The other thing that can happen when we’re constantly producing digestive enzymes, and when we eat, they get released from the pancreas into the duodenum, which is the top part of the small intestine. And that’s all great. But when we’re not eating those digestive enzymes can actually go around and break down damaged tissue, dead cells, and kind of get everything out that needs to kind of be cleared out. It’s a little spring cleaning moment. So if we are constantly eating, if we’re not giving our digestive system a break, then those things can’t happen. And again, that can lead to a lot of other issues. If this is the first time you’re hearing of this, don’t worry, I was raised in the bodybuilding world where you were supposed to eat six times a day and X number of grams of protein every three hours or two hours or whatever. And I literally made myself hypoglycemic because I then couldn’t go longer than three hours without eating or I would have a literal meltdown. 

The other thing that can happen, another reason why people can maybe feel like this is too much. And indeed, it might be too much for you to start with just all of a sudden tomorrow, going four or five hours in between. You could actually have some blood sugar issues. Where your blood sugar is not regulated very well due to either nutrient deficiencies or carbohydrate intake that’s too high and so you’re kind of always on this roller coaster. So you could have that going on. 

You could also not be absorbing nutrients very well. One of the things that I see a lot with my clients that have gut inflammation and gut distress, is that they have this sort of secondary hypoglycemia. And it’s not because necessarily their blood sugar is the root cause, it’s because they’re not absorbing the nutrients that they need from their diet. And so they are constantly hungry. I remember being either starving or stuffed, like there was just no in between. Because I couldn’t and even sometimes when I was physically full, I would feel hungry. And I hear this from so many of my clients that have IBS, IBD, autoimmune disease, just it’s wild. So for some people, just all of a sudden, taking those long breaks or just going down to eating only three times a day is going to feel really uncomfortable, and they just won’t be able to function. So what you need to start with, if you’re in that place, is start focusing on protein and veggies at every meal. So even if you still have to have a snack in between meals, try to make sure it has protein. Try to make sure it has a little bit of good fat. So things like and, I don’t mean protein like peanut butter, can we just stop calling peanut butter protein, I’m going to lose my mind. I mean like animal protein, like eggs, like if you tolerate dairy, maybe some cheese, some nice artisan crackers. I don’t know, whatever works for your body. But, if you want to do apples and peanut butter, listen, that’s a wonderful snack. I’m a big fan. I’m basically a five year old so I love those snacks. But if we’re thinking about what’s going to keep our blood sugar stable, you want to be thinking more about heavier proteins and veggies if possible. So things like salads. Things like roasted root vegetables. Things like veggie chips or veggie sticks and some kind of dip. Making sure that you’re building each meal around the protein and around the veggies. And try to avoid having super processed carbs at every meal, unless you’re very, very active. But even then, I think, there’s a time and a place for things like bread, even if it’s gluten free. We want to be thinking more about starchy foods that are going to keep our blood sugar stable and keep us full for longer, and those are going to have more fiber in them. And if you find that you absolutely cannot tolerate eating a big enough meal so that you’re not hungry for four hours, please get some support around your gut health. Because your body should be able to adjust to that over a few weeks. And if it doesn’t, there might be some underlying infection or imbalance going on, that might be good to check out, right? That is step number three, fortify your gut.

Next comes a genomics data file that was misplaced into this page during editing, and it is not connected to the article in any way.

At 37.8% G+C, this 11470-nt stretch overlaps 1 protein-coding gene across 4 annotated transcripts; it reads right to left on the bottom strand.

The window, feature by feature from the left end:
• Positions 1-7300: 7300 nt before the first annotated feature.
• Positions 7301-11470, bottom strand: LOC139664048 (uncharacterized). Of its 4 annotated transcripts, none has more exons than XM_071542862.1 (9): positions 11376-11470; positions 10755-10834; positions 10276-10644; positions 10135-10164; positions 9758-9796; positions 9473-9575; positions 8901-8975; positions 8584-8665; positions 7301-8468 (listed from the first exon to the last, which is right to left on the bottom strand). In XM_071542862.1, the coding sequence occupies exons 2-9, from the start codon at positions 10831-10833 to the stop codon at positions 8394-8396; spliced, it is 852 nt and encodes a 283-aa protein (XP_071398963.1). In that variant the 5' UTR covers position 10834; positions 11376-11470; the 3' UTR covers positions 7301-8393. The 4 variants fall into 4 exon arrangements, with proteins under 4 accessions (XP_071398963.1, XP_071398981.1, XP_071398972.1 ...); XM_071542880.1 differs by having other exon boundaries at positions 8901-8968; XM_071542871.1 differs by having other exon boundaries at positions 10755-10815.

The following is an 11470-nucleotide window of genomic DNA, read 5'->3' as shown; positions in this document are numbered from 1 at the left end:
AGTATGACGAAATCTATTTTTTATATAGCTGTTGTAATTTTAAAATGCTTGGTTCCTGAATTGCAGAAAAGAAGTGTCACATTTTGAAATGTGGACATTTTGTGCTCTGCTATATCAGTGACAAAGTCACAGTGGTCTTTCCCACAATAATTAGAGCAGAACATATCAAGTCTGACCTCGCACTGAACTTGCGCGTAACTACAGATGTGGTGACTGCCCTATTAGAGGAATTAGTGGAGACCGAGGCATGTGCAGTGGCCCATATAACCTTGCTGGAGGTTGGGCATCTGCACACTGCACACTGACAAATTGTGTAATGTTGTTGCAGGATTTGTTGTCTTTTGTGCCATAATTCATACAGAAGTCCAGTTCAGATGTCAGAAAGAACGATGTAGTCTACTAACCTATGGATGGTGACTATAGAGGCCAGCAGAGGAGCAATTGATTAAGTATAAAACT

Again, work on reducing or stopping damage, so don’t eat foods that cause GI distress. Number two, eat probiotic foods and or take a probiotic supplement. And number three, give your digestive system a break by waiting four to five hours in between meals. Work up to that if you’re not there yet, if you’re close, if you’re just holding on to your snacks for a security blanket. Just focus on eating a little more at each meal. You can do it. I believe in you. Alright y’all, I’ll talk to you next time. Bye. 

Thank you so much for listening to this episode of Science and Shit with Michelle Casey. If you want to stay in touch head on over to michellecaseynutrition.com/podcast to get in on all the goodness. I know you have a lot of things you could be doing with your time and I really appreciate you choosing to spend it with me. If this episode was valuable for you, please subscribe, follow, and share it with your friends and family and or leave a review as an offering to the algorithm gods. Until next time, be excellent to each other!